From New International, Vol.VI No.5 (Whole No.44), June 1940, pp.104-105.
Transcribed by Damon Maxwell.by Einde O’ Callaghan for the Encyclopaedia of Trotskyism On-Line (ETOL).
ONE of the chief bases for Marxism’s claim to superiority over other methods of interpreting history is that it can more accurately predict the future. And in the last decade, this claim has indeed received some impressive documentation. The collapse of the Popular Front in France and the New Deal in this country; the Hitler-Stalin pact; the explosion of the second world war; the crumbling of the bourgeois isolationist front in this country in the last month-these were all foreseen by Marxist analysis. But in the past year there have occurred turns of world history which we, as Marxists, did not foresee, notably the imperialist role played by the Soviet Union in the early months of the war, and – the question which is currently the most important for us – the tremendous military power of the German armies and, correspondingly, the unexpected military weakness of the Allies.
(Whether this means that Marxist doctrine itself requires some overhauling, or whether it simply shows a failure on the part of our movement to correctly apply Marxism – this important question cannot be gone into here. Personally I believe the latter to be the case.)
This miscalculation as to the course of the war has forced us to radically alter our agitational line in the past month, and may also indicate that our understanding of the social and economic nature of German fascism, and of the degree of its difference from the old-style imperialisms of England and France, that this understanding has been defective. Our perspective on the war up to a month ago assumed (1) a long drawn-out struggle which would leave both sides exhausted, (2) an ultimate Allied victory. (In other words, we, along with most bourgeois opinion, thought of this war as essentially a repetition of the last war.) Therefore, the main aim of our propaganda was to show that an Allied victory would not mean democracy, that the Allies were fighting for the same imperialist aims as the Nazis.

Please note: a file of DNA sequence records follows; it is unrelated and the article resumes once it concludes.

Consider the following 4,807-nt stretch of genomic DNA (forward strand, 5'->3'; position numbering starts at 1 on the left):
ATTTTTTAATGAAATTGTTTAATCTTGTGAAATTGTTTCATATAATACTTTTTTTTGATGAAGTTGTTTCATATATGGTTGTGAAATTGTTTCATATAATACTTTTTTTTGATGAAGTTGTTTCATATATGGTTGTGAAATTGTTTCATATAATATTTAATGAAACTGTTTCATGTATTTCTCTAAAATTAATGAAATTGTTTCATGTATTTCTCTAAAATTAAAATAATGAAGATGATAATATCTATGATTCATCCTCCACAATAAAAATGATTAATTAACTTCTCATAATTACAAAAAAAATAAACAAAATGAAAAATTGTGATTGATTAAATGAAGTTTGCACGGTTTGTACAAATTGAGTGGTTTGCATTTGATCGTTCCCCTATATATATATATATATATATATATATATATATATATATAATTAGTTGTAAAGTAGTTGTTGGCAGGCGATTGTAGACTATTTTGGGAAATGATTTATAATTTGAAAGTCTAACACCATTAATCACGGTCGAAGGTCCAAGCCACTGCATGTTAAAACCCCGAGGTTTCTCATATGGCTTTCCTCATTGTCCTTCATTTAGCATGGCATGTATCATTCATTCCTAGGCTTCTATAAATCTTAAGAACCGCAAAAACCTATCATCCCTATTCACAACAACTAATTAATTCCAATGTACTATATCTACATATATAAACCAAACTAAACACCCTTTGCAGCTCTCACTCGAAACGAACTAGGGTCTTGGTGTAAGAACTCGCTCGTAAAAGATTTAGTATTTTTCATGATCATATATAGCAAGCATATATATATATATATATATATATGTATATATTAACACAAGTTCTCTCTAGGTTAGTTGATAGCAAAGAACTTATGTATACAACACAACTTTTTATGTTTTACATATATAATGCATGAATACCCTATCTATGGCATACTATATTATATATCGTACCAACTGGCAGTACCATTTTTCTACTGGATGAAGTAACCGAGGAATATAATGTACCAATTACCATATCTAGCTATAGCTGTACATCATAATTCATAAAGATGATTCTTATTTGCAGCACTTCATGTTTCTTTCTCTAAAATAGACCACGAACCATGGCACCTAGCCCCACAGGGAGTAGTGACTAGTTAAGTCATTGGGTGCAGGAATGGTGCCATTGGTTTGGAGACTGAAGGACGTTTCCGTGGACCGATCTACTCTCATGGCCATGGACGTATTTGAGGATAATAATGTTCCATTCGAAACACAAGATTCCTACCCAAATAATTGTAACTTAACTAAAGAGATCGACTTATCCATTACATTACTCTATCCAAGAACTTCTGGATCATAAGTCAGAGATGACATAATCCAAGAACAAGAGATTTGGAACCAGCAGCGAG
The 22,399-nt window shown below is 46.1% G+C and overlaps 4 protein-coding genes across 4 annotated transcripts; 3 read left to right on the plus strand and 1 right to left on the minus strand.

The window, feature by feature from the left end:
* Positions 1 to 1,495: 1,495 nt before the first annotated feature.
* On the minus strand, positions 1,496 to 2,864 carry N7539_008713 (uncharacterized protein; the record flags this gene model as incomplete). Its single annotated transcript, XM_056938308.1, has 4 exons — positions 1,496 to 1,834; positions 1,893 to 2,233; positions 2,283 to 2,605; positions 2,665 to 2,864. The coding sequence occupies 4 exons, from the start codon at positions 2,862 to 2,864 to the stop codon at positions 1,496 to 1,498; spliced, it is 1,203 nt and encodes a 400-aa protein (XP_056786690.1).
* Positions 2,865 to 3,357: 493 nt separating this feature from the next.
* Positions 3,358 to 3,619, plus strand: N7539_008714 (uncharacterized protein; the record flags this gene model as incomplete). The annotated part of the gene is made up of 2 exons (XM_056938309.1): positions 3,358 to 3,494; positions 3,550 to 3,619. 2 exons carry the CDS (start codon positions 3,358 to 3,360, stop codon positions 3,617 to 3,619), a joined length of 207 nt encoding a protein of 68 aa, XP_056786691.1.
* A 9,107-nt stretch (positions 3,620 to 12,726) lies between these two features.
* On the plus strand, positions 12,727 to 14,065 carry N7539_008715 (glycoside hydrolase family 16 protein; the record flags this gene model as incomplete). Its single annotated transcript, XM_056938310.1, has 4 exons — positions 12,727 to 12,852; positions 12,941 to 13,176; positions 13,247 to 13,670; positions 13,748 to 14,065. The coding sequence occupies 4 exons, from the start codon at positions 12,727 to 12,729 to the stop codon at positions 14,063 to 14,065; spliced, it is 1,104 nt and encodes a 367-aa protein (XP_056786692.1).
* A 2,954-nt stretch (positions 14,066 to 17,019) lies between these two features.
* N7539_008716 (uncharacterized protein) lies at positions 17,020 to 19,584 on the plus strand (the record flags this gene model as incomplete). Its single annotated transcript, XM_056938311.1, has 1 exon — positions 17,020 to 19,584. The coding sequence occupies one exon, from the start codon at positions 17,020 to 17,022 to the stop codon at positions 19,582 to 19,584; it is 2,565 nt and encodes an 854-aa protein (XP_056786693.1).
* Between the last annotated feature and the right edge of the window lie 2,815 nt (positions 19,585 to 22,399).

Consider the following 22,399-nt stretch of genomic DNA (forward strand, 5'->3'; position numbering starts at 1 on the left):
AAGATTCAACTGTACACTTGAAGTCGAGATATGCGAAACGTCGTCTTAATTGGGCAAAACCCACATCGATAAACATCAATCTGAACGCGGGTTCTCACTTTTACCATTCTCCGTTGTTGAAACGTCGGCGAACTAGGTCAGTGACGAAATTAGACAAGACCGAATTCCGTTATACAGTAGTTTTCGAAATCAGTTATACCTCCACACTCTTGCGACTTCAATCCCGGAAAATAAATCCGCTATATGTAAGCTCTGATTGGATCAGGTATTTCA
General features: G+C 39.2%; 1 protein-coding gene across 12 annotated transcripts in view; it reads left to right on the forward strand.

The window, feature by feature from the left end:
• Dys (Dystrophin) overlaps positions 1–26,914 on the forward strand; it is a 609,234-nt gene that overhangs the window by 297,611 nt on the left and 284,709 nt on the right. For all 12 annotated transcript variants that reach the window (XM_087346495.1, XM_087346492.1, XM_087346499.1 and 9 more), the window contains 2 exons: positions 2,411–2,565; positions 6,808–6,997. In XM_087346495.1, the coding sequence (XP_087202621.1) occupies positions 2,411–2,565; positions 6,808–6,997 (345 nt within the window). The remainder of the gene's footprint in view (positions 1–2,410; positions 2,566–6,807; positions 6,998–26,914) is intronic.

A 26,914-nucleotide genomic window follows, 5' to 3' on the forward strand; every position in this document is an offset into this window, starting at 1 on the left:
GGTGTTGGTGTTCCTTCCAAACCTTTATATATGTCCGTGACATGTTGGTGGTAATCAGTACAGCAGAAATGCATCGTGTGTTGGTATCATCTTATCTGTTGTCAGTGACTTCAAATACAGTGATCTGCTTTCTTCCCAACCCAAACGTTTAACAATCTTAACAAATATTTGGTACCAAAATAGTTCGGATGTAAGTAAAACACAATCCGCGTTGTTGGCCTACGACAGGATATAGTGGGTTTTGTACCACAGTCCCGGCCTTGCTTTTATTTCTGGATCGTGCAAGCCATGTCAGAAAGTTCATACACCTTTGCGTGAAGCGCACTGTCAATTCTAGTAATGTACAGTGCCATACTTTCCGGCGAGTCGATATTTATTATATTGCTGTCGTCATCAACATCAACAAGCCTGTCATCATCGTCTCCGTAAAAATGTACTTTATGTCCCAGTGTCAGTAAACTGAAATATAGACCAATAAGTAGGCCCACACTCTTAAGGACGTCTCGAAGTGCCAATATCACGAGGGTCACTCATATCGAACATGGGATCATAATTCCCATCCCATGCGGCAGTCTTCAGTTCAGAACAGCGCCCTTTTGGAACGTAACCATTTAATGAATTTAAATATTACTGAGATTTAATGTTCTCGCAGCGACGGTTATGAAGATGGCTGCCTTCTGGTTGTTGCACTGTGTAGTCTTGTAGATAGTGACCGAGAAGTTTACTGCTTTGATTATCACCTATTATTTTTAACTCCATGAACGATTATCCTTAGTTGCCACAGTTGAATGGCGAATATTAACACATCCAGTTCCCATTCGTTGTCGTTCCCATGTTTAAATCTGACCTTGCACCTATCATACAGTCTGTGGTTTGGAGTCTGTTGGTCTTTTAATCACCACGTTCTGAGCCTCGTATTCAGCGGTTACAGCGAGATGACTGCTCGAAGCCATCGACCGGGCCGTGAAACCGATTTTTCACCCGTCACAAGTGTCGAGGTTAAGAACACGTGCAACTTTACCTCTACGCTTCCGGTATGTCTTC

These propositions remain as true today as ever, but they are now somewhat beside the point. The new turn the war has taken poses two questions to us: (1) what modifications, if any, are necessary in our propaganda? (2) is the unexpected power of the Nazi offensive simply a military-technical question, or is it a reflection of a much greater qualitative difference between the Nazi socio-economic system and the Anglo-French system than we have up to now recognized?
These questions seem to me to be the most important problems now facing our movement. Elsewhere in this issue there is an article by E. Erber discussing the first. In following issues, I plan to attempt some consideration of the second question, based on data now being gathered. This month I propose to turn over this department to a manuscript dealing with these themes, which has recently come into my hands. As will be seen, it is written as informal notes or memoranda. The author prefers to remain anonymous. I have added a few comments of my own at the end.